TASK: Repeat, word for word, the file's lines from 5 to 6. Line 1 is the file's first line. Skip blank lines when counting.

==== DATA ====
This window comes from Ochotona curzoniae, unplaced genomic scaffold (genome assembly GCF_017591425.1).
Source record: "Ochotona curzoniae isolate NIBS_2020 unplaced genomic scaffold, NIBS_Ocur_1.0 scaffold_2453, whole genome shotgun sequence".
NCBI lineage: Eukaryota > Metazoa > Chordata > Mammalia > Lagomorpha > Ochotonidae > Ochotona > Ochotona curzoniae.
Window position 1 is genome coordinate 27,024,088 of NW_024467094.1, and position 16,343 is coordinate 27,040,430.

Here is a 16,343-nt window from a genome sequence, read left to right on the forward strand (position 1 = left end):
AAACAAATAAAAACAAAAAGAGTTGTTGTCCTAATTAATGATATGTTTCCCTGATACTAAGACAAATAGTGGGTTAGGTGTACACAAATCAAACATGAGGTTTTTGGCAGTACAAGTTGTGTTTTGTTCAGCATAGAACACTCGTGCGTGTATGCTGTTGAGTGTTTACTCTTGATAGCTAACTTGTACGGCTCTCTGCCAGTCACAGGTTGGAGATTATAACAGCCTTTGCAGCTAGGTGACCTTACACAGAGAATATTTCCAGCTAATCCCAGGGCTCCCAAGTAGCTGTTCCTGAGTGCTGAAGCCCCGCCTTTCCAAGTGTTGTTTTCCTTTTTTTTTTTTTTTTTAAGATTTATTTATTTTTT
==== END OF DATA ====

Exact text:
Here is a 16,343-nt window from a genome sequence, read left to right on the forward strand (position 1 = left end):
AAACAAATAAAAACAAAAAGAGTTGTTGTCCTAATTAATGATATGTTTCCCTGATACTAAGACAAATAGTGGGTTAGGTGTACACAAATCAAACATGAGGTTTTTGGCAGTACAAGTTGTGTTTTGTTCAGCATAGAACACTCGTGCGTGTATGCTGTTGAGTGTTTACTCTTGATAGCTAACTTGTACGGCTCTCTGCCAGTCACAGGTTGGAGATTATAACAGCCTTTGCAGCTAGGTGACCTTACACAGAGAATATTTCCAGCTAATCCCAGGGCTCCCAAGTAGCTGTTCCTGAGTGCTGAAGCCCCGCCTTTCCAAGTGTTGTTTTCCTTTTTTTTTTTTTTTTTAAGATTTATTTATTTTTT